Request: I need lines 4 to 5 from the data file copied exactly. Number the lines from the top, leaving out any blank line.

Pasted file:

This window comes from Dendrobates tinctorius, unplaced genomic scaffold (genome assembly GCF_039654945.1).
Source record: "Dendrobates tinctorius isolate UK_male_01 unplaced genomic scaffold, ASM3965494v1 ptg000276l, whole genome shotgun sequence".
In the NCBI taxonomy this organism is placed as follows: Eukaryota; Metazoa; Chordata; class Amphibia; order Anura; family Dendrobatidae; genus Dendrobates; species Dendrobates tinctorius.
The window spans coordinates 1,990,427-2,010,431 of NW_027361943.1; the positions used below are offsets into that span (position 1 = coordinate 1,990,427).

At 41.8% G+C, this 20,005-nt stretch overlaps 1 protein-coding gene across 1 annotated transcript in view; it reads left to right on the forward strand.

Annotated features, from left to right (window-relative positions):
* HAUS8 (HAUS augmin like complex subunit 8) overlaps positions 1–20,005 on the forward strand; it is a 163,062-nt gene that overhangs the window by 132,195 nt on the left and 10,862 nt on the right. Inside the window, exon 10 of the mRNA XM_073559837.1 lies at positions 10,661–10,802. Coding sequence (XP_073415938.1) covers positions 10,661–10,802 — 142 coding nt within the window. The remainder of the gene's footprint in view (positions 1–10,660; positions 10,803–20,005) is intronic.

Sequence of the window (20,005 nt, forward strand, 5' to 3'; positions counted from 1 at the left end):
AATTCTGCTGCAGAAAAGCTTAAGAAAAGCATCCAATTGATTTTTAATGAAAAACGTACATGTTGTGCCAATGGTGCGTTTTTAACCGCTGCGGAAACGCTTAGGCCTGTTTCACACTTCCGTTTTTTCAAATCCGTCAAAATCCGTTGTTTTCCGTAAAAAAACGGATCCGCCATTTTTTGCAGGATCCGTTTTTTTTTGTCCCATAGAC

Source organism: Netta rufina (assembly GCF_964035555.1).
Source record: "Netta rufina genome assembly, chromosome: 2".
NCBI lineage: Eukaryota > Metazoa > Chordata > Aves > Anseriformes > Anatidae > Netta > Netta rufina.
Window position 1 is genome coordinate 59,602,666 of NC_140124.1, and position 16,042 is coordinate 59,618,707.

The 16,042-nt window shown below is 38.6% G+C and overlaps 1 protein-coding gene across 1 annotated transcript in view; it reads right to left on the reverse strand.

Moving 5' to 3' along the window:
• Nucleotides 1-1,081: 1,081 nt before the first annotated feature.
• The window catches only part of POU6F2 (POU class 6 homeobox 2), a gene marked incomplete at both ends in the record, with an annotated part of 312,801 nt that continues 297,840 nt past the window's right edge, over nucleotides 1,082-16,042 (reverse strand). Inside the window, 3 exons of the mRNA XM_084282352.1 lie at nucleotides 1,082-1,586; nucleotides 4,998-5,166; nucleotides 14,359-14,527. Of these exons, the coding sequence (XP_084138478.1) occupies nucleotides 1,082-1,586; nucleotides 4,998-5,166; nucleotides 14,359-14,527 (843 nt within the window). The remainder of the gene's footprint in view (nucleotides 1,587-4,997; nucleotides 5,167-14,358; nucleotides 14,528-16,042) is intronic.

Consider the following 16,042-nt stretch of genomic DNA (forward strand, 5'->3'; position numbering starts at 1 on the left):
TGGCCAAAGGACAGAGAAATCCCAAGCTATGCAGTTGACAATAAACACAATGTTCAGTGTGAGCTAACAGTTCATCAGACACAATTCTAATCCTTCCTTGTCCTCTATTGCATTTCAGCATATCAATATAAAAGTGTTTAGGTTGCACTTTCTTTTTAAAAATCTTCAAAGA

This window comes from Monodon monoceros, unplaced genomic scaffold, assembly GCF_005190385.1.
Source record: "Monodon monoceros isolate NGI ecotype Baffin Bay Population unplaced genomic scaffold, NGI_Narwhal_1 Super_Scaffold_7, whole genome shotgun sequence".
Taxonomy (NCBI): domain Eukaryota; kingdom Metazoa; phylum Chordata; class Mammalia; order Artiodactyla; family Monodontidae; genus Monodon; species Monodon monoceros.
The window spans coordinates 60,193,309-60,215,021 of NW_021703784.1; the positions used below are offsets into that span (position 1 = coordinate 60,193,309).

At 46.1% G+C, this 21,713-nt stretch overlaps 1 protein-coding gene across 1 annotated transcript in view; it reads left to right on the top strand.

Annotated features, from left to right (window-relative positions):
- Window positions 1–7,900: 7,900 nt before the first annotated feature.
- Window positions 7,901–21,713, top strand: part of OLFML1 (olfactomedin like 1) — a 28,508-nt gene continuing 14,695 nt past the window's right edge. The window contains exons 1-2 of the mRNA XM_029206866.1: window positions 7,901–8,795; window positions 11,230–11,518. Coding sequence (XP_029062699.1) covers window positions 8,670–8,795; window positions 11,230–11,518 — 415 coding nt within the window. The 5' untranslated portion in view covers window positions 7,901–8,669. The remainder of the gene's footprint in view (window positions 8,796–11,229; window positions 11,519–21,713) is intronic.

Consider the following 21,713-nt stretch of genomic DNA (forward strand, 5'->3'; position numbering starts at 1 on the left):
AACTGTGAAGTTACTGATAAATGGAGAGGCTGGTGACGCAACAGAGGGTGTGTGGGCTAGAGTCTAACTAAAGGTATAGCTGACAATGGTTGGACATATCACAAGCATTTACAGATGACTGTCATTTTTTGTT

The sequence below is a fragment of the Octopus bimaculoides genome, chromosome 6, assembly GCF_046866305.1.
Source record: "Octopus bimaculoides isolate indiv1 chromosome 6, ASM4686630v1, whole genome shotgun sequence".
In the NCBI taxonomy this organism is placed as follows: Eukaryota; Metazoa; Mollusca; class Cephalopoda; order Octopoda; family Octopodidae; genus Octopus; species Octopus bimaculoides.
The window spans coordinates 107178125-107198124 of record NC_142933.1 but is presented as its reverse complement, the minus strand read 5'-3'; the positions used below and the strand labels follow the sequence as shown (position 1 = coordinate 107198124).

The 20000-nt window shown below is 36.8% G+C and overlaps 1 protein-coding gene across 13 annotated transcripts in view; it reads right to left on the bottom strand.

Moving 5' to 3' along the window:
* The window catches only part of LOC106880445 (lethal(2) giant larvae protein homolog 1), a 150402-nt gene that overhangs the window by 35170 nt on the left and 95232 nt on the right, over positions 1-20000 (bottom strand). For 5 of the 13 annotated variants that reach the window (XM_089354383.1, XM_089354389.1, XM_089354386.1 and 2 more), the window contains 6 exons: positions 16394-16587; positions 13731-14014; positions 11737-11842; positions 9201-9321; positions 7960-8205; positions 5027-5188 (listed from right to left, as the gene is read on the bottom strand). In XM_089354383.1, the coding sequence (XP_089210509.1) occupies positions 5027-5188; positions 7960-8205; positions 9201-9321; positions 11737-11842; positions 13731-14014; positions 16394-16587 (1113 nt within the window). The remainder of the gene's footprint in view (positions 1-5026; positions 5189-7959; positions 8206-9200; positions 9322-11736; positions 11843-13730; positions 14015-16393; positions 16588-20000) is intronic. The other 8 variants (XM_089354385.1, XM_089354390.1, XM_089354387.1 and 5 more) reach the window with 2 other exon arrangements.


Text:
The window spans coordinates 1,990,427-2,010,431 of NW_027361943.1; the positions used below are offsets into that span (position 1 = coordinate 1,990,427).

At 41.8% G+C, this 20,005-nt stretch overlaps 1 protein-coding gene across 1 annotated transcript in view; it reads left to right on the forward strand.